I’m not a lent man. Asking me to fast
Or not pour down fizz drinks is asking too much.
Tea and beer though, both drinks on the fringes of bitter,
I would give up. So what makes us passionate
About some things, while we readily give up on others.
I don’t know, but let me tell me you a little thing or two.
Beer, malted barley
Flavored with hops, flowers which look from a distance
Like custard apples or giant seedless strawberries,
Doesn’t make my taste buds go into delirium
Or do a little dance on stage of the tongue.
So I would gladly give that up. And tea,
The aroma, the slightly bitter taste and the dryness
Makes me no fan of this Colonial beverage.
Aspartame-sweetened, caffeine-powered mountain dew
And coca cola though, do make me run to the supermarket
And buy a can or bottle. My sweet tooth, it seems,
Is mightier than my need for a cuppa or alcohol
And that’s is one luxury I cannot spare.
We give up for two things
To preserve ourselves, like
When we abstain from a dangerous practice
Or as a custom or ritual – when we follow
A cultural trend or a Kantian absolute
And that is how humans work. And the memory
Of Jesus alone in the dessert, tempted by the devil
Makes me shudder. Then I look at people
Giving up rituals in the name of religion
Food, beverages, or even sex and I think;
It’s truly amazing what 40 days in a calendar can do…
Lent is a journey from ashes to easter eggs
From mortality to divine life.
And only in the season sandwiched between the two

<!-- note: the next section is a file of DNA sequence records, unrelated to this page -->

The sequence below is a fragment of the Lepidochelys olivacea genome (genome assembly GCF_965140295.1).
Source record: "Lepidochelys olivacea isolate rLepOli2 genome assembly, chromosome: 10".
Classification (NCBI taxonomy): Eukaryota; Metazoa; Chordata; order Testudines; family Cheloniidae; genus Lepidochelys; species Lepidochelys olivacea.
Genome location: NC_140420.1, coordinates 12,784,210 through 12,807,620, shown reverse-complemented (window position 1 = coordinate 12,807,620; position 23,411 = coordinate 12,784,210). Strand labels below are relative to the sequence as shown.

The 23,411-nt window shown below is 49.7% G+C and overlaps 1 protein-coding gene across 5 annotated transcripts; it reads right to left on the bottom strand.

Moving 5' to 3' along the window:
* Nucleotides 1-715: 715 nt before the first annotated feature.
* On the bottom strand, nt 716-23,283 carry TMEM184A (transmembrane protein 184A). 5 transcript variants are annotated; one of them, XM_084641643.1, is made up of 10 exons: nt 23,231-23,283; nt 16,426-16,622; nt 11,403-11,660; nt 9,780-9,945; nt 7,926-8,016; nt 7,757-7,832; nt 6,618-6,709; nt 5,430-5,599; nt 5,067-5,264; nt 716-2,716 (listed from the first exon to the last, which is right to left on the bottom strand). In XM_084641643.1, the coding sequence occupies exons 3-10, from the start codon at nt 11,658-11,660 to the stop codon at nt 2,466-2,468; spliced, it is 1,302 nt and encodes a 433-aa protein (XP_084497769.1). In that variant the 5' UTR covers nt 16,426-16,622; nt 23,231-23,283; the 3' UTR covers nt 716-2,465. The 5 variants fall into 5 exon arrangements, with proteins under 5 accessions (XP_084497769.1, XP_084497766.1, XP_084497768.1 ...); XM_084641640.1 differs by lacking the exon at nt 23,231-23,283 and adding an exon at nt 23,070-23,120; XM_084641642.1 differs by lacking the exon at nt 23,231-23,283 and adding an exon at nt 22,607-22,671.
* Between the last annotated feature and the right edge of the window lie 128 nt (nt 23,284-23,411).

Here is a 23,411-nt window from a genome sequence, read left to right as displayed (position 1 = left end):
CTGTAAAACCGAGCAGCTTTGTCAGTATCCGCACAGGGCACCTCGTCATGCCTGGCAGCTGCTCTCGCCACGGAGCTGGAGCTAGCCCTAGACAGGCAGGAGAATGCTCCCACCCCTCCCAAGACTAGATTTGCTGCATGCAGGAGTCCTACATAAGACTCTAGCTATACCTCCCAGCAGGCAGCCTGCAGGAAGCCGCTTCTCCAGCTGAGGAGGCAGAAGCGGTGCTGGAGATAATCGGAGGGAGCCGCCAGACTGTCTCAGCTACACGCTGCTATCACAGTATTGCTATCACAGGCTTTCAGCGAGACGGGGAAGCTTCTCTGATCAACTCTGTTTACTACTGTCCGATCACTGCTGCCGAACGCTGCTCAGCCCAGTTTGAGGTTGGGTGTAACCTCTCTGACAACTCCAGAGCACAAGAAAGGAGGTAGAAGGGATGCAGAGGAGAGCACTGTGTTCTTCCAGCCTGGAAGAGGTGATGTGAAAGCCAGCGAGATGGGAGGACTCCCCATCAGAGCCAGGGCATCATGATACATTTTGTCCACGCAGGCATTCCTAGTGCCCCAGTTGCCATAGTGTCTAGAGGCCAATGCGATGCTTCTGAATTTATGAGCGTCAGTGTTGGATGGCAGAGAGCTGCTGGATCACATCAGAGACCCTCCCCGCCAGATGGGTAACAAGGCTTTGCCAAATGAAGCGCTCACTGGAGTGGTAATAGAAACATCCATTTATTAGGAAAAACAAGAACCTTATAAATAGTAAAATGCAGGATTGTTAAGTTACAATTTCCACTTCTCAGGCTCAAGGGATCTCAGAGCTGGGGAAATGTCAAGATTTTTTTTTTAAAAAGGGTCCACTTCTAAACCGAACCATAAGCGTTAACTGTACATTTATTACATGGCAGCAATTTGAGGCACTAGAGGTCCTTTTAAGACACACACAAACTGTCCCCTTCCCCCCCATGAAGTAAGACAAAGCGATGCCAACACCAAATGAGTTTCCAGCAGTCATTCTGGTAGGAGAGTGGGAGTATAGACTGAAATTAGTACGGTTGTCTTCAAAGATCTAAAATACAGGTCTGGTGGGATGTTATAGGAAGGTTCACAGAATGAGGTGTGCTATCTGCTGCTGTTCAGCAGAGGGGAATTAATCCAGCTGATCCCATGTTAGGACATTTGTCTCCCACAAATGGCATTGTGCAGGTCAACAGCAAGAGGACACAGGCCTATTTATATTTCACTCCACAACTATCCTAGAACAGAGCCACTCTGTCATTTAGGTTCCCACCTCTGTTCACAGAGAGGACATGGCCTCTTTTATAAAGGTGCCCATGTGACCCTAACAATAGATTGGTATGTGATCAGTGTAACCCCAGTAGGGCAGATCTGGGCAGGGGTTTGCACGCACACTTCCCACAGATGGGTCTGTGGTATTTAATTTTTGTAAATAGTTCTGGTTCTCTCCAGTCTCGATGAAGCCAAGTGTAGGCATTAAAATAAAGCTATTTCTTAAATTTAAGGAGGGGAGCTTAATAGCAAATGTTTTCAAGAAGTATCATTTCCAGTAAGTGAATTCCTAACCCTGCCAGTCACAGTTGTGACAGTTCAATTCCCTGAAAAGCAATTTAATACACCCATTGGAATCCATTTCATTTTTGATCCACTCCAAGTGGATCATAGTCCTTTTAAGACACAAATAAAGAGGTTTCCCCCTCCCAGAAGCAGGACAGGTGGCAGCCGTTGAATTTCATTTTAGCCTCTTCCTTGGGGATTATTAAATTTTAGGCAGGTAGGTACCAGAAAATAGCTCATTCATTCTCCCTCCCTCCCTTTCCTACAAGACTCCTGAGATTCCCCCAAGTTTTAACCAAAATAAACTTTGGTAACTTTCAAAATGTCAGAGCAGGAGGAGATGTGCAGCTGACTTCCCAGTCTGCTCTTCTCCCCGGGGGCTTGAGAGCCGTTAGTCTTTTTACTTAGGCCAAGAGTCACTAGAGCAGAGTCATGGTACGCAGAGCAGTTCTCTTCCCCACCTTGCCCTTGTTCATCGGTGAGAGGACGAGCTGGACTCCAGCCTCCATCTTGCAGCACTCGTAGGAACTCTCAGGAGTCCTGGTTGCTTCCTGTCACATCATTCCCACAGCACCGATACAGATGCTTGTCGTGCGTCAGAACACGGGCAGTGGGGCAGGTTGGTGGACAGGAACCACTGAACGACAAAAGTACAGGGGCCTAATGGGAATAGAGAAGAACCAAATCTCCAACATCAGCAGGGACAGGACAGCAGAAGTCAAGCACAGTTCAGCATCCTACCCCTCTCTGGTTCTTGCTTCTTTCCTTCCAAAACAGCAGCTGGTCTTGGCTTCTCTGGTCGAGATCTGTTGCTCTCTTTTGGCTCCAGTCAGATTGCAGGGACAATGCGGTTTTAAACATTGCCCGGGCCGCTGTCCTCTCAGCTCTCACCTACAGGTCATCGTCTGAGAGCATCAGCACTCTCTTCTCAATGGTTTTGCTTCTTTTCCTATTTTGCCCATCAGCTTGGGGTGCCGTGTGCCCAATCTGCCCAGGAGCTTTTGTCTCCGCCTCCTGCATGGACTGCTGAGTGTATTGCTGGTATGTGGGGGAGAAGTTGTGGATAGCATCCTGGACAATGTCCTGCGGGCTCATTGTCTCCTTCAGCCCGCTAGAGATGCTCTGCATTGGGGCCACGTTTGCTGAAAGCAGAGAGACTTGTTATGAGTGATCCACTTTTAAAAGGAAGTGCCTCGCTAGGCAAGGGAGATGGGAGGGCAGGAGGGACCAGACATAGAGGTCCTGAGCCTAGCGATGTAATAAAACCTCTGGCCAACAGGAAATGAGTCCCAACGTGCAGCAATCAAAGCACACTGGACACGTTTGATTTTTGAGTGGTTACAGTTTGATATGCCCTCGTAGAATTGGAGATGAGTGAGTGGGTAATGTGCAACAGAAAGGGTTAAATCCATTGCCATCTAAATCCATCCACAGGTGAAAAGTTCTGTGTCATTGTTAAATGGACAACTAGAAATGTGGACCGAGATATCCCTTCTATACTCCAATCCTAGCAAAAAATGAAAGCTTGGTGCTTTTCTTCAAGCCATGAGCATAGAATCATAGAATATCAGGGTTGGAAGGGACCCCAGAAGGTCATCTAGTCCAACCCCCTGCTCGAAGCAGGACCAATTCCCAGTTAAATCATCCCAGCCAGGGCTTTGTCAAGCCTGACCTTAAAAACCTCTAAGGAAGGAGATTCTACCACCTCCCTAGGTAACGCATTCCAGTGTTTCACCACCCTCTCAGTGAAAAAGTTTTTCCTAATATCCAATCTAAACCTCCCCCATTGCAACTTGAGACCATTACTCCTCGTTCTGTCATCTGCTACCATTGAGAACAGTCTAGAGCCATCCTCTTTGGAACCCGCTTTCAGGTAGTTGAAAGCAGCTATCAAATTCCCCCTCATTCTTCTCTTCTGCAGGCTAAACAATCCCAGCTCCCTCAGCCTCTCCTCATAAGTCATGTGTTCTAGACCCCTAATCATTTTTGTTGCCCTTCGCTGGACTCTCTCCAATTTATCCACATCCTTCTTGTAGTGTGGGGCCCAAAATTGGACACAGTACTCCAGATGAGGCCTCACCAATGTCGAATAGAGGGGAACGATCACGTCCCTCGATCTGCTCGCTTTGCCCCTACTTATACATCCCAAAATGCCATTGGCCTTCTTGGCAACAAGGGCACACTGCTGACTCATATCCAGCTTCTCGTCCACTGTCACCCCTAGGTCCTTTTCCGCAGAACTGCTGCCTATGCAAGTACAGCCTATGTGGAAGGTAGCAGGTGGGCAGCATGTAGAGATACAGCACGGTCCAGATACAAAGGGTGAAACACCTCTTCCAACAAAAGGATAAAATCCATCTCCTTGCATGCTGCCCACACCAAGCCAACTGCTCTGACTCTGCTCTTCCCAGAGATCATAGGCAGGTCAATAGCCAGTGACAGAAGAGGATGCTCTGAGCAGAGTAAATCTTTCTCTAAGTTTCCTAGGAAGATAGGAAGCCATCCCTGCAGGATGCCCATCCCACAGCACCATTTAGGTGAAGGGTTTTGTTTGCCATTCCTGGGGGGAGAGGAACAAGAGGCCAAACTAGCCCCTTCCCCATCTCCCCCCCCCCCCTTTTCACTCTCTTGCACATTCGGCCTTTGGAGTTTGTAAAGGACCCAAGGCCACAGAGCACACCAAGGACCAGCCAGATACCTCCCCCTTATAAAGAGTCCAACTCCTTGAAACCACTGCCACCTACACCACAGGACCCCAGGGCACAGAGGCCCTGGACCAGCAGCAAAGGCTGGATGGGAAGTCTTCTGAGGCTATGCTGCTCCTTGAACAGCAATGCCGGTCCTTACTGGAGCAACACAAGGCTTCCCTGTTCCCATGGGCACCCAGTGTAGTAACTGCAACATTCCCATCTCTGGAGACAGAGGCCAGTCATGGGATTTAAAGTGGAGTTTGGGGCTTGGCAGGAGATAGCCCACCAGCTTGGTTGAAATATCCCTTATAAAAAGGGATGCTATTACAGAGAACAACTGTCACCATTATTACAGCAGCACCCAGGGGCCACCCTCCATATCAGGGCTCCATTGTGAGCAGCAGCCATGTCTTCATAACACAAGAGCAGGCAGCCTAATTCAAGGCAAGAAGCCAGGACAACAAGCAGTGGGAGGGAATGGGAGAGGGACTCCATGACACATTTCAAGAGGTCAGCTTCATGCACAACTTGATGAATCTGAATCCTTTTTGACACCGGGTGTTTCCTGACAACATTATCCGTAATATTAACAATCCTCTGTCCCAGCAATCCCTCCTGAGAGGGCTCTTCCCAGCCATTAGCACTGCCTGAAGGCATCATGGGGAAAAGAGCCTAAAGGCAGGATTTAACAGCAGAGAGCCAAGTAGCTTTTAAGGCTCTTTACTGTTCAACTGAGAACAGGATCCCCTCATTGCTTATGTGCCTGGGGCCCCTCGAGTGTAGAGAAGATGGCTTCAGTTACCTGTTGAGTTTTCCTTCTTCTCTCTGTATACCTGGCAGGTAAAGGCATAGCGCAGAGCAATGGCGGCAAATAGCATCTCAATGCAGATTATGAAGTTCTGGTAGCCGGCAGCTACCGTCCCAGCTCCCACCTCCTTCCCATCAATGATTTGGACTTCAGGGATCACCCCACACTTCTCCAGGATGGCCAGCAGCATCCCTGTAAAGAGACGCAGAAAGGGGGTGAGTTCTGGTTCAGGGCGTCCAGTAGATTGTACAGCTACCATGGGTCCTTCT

Does man torment himself with self-denial
And learns the art of what it is
To be unworthy of little pleasures.
Pleasures that become larger with time
When you feel a hand inside of you
Guiding you to the refrigerator
Or the nearest KFC.
And Lent will pass, the waistline will reduce
Diabetes will be delayed and a man
Will look at the duel between yearning
And surrender, and glow like the full moon,
Knowing self-denial is a path of self-discovery
How one finds springs of patience
You never thought you had. Sometimes
We find ourselves in lent. How undependent
We are on the customs of the flesh.
Still lent is a decision.
To do or not to do and it is upon man
To deprive his body or not. Not doing
Doesn’t make him any less a Christian.
Still if you do fast, do remember that
You’re not doing it for god or for Jesus
Or for some dire practice echoed in sermons
You’re only doing it for yourself
To find the bigger man inside of you.